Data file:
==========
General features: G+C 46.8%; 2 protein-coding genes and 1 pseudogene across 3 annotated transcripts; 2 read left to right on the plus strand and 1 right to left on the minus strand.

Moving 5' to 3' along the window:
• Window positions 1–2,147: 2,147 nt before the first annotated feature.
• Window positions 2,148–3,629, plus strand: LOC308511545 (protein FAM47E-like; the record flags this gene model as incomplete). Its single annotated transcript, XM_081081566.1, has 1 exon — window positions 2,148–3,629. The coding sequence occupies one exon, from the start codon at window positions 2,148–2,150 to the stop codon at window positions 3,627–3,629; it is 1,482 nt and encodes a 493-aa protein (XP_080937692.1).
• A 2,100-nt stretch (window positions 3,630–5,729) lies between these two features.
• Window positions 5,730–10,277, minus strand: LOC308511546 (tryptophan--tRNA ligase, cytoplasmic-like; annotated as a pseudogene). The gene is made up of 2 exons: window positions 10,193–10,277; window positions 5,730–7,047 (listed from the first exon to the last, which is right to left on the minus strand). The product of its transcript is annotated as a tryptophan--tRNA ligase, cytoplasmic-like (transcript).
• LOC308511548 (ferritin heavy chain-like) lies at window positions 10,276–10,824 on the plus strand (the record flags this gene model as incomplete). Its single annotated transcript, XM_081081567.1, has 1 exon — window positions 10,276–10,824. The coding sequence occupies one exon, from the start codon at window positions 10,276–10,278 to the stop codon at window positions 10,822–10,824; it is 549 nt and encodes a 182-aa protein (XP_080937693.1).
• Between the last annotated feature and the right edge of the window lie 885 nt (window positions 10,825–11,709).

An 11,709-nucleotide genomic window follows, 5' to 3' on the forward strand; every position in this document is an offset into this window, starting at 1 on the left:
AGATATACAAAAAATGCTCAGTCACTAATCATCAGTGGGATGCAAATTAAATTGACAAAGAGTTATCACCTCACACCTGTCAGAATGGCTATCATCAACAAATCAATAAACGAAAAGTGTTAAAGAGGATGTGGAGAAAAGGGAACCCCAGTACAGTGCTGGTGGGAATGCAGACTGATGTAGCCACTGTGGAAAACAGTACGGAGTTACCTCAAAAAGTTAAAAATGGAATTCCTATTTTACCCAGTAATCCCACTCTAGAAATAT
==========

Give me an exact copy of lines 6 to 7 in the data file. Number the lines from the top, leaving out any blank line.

• Window positions 5,730–10,277, minus strand: LOC308511546 (tryptophan--tRNA ligase, cytoplasmic-like; annotated as a pseudogene). The gene is made up of 2 exons: window positions 10,193–10,277; window positions 5,730–7,047 (listed from the first exon to the last, which is right to left on the minus strand). The product of its transcript is annotated as a tryptophan--tRNA ligase, cytoplasmic-like (transcript).
• LOC308511548 (ferritin heavy chain-like) lies at window positions 10,276–10,824 on the plus strand (the record flags this gene model as incomplete). Its single annotated transcript, XM_081081567.1, has 1 exon — window positions 10,276–10,824. The coding sequence occupies one exon, from the start codon at window positions 10,276–10,278 to the stop codon at window positions 10,822–10,824; it is 549 nt and encodes a 182-aa protein (XP_080937693.1).